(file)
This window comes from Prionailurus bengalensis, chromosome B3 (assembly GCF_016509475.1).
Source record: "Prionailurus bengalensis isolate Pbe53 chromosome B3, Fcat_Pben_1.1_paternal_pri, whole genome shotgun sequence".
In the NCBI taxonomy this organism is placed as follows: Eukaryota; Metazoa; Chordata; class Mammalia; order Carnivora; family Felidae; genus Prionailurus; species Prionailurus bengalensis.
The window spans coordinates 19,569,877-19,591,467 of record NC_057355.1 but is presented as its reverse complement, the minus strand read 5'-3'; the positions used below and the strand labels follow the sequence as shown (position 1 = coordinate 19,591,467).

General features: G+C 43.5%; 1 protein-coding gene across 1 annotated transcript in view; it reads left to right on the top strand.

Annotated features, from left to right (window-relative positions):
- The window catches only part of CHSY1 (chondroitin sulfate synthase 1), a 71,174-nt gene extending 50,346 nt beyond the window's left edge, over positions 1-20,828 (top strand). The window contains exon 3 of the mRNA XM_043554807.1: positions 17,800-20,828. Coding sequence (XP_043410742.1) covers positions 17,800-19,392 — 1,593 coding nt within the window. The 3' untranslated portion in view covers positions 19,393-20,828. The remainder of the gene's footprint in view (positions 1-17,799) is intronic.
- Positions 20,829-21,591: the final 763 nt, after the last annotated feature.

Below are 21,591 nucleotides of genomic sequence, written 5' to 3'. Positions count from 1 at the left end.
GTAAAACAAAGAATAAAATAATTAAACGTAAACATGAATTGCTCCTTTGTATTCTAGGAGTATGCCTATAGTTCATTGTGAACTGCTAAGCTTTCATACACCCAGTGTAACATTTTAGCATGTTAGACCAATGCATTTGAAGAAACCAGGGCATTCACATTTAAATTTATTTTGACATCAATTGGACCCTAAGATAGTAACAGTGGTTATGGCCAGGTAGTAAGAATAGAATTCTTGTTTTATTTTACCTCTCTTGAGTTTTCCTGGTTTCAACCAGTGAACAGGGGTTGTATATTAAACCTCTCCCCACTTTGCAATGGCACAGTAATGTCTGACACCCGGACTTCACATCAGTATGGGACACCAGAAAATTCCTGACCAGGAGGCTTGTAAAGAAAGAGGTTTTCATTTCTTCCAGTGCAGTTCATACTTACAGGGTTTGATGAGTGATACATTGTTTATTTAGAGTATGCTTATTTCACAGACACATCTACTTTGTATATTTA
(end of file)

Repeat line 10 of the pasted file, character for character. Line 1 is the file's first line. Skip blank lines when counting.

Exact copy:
GTAAAACAAAGAATAAAATAATTAAACGTAAACATGAATTGCTCCTTTGTATTCTAGGAGTATGCCTATAGTTCATTGTGAACTGCTAAGCTTTCATACACCCAGTGTAACATTTTAGCATGTTAGACCAATGCATTTGAAGAAACCAGGGCATTCACATTTAAATTTATTTTGACATCAATTGGACCCTAAGATAGTAACAGTGGTTATGGCCAGGTAGTAAGAATAGAATTCTTGTTTTATTTTACCTCTCTTGAGTTTTCCTGGTTTCAACCAGTGAACAGGGGTTGTATATTAAACCTCTCCCCACTTTGCAATGGCACAGTAATGTCTGACACCCGGACTTCACATCAGTATGGGACACCAGAAAATTCCTGACCAGGAGGCTTGTAAAGAAAGAGGTTTTCATTTCTTCCAGTGCAGTTCATACTTACAGGGTTTGATGAGTGATACATTGTTTATTTAGAGTATGCTTATTTCACAGACACATCTACTTTGTATATTTA